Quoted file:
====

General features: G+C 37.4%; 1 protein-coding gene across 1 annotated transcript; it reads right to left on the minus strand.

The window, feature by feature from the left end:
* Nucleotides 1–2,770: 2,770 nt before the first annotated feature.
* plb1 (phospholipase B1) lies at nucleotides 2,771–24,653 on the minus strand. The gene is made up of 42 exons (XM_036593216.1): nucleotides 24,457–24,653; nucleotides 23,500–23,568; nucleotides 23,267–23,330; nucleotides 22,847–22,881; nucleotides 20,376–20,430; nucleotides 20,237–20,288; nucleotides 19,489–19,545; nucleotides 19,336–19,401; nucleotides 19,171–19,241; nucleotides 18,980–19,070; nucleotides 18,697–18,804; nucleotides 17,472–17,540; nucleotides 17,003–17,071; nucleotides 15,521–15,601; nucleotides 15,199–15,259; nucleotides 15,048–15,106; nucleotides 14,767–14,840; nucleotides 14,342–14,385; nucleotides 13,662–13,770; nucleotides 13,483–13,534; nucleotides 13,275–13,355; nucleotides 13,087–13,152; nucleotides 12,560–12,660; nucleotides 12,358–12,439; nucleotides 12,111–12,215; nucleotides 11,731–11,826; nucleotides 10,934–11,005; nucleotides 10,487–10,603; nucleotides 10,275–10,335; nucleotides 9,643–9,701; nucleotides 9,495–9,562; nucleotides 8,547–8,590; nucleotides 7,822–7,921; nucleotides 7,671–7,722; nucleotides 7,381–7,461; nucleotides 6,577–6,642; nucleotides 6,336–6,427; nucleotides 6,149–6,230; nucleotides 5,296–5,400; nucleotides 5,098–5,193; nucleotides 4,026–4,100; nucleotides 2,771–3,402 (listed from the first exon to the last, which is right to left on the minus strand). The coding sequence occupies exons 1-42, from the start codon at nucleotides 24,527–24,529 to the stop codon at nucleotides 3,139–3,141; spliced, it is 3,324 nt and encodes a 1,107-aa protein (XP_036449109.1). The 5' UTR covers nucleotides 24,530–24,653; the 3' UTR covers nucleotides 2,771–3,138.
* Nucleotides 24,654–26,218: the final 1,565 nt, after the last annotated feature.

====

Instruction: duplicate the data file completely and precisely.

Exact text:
General features: G+C 37.4%; 1 protein-coding gene across 1 annotated transcript; it reads right to left on the minus strand.

The window, feature by feature from the left end:
* Nucleotides 1–2,770: 2,770 nt before the first annotated feature.
* plb1 (phospholipase B1) lies at nucleotides 2,771–24,653 on the minus strand. The gene is made up of 42 exons (XM_036593216.1): nucleotides 24,457–24,653; nucleotides 23,500–23,568; nucleotides 23,267–23,330; nucleotides 22,847–22,881; nucleotides 20,376–20,430; nucleotides 20,237–20,288; nucleotides 19,489–19,545; nucleotides 19,336–19,401; nucleotides 19,171–19,241; nucleotides 18,980–19,070; nucleotides 18,697–18,804; nucleotides 17,472–17,540; nucleotides 17,003–17,071; nucleotides 15,521–15,601; nucleotides 15,199–15,259; nucleotides 15,048–15,106; nucleotides 14,767–14,840; nucleotides 14,342–14,385; nucleotides 13,662–13,770; nucleotides 13,483–13,534; nucleotides 13,275–13,355; nucleotides 13,087–13,152; nucleotides 12,560–12,660; nucleotides 12,358–12,439; nucleotides 12,111–12,215; nucleotides 11,731–11,826; nucleotides 10,934–11,005; nucleotides 10,487–10,603; nucleotides 10,275–10,335; nucleotides 9,643–9,701; nucleotides 9,495–9,562; nucleotides 8,547–8,590; nucleotides 7,822–7,921; nucleotides 7,671–7,722; nucleotides 7,381–7,461; nucleotides 6,577–6,642; nucleotides 6,336–6,427; nucleotides 6,149–6,230; nucleotides 5,296–5,400; nucleotides 5,098–5,193; nucleotides 4,026–4,100; nucleotides 2,771–3,402 (listed from the first exon to the last, which is right to left on the minus strand). The coding sequence occupies exons 1-42, from the start codon at nucleotides 24,527–24,529 to the stop codon at nucleotides 3,139–3,141; spliced, it is 3,324 nt and encodes a 1,107-aa protein (XP_036449109.1). The 5' UTR covers nucleotides 24,530–24,653; the 3' UTR covers nucleotides 2,771–3,138.
* Nucleotides 24,654–26,218: the final 1,565 nt, after the last annotated feature.